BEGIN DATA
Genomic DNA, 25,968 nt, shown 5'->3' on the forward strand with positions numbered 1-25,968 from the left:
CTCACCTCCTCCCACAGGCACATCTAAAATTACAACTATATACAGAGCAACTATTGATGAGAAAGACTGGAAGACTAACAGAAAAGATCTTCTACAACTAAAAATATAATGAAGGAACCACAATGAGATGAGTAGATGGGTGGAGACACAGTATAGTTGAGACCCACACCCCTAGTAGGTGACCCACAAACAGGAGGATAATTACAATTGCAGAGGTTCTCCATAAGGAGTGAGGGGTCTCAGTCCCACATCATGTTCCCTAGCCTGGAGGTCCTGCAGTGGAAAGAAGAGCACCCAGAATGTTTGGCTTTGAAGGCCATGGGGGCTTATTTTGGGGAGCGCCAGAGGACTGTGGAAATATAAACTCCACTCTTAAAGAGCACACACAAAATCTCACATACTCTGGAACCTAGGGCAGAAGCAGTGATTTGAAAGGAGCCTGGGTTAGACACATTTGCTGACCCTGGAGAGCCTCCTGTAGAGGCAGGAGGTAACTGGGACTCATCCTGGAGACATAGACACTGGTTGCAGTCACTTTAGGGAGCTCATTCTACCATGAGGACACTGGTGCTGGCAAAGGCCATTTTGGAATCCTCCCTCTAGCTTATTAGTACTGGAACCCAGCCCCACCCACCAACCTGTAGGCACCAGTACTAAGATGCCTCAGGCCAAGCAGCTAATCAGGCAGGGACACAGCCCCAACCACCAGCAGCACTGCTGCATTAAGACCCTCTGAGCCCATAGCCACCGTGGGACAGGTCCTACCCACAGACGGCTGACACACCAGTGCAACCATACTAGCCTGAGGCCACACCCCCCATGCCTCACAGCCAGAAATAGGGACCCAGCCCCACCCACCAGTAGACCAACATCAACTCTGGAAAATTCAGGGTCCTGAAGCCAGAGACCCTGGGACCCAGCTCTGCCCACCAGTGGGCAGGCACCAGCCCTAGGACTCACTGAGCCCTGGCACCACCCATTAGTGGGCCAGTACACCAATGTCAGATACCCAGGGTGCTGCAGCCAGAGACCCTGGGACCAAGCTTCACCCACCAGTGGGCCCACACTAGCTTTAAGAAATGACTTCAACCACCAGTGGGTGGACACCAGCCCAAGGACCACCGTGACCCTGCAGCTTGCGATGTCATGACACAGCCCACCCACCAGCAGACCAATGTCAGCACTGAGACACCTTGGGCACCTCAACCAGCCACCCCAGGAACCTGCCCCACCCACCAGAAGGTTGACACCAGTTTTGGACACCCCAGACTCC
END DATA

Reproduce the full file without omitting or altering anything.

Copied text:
Genomic DNA, 25,968 nt, shown 5'->3' on the forward strand with positions numbered 1-25,968 from the left:
CTCACCTCCTCCCACAGGCACATCTAAAATTACAACTATATACAGAGCAACTATTGATGAGAAAGACTGGAAGACTAACAGAAAAGATCTTCTACAACTAAAAATATAATGAAGGAACCACAATGAGATGAGTAGATGGGTGGAGACACAGTATAGTTGAGACCCACACCCCTAGTAGGTGACCCACAAACAGGAGGATAATTACAATTGCAGAGGTTCTCCATAAGGAGTGAGGGGTCTCAGTCCCACATCATGTTCCCTAGCCTGGAGGTCCTGCAGTGGAAAGAAGAGCACCCAGAATGTTTGGCTTTGAAGGCCATGGGGGCTTATTTTGGGGAGCGCCAGAGGACTGTGGAAATATAAACTCCACTCTTAAAGAGCACACACAAAATCTCACATACTCTGGAACCTAGGGCAGAAGCAGTGATTTGAAAGGAGCCTGGGTTAGACACATTTGCTGACCCTGGAGAGCCTCCTGTAGAGGCAGGAGGTAACTGGGACTCATCCTGGAGACATAGACACTGGTTGCAGTCACTTTAGGGAGCTCATTCTACCATGAGGACACTGGTGCTGGCAAAGGCCATTTTGGAATCCTCCCTCTAGCTTATTAGTACTGGAACCCAGCCCCACCCACCAACCTGTAGGCACCAGTACTAAGATGCCTCAGGCCAAGCAGCTAATCAGGCAGGGACACAGCCCCAACCACCAGCAGCACTGCTGCATTAAGACCCTCTGAGCCCATAGCCACCGTGGGACAGGTCCTACCCACAGACGGCTGACACACCAGTGCAACCATACTAGCCTGAGGCCACACCCCCCATGCCTCACAGCCAGAAATAGGGACCCAGCCCCACCCACCAGTAGACCAACATCAACTCTGGAAAATTCAGGGTCCTGAAGCCAGAGACCCTGGGACCCAGCTCTGCCCACCAGTGGGCAGGCACCAGCCCTAGGACTCACTGAGCCCTGGCACCACCCATTAGTGGGCCAGTACACCAATGTCAGATACCCAGGGTGCTGCAGCCAGAGACCCTGGGACCAAGCTTCACCCACCAGTGGGCCCACACTAGCTTTAAGAAATGACTTCAACCACCAGTGGGTGGACACCAGCCCAAGGACCACCGTGACCCTGCAGCTTGCGATGTCATGACACAGCCCACCCACCAGCAGACCAATGTCAGCACTGAGACACCTTGGGCACCTCAACCAGCCACCCCAGGAACCTGCCCCACCCACCAGAAGGTTGACACCAGTTTTGGACACCCCAGACTCC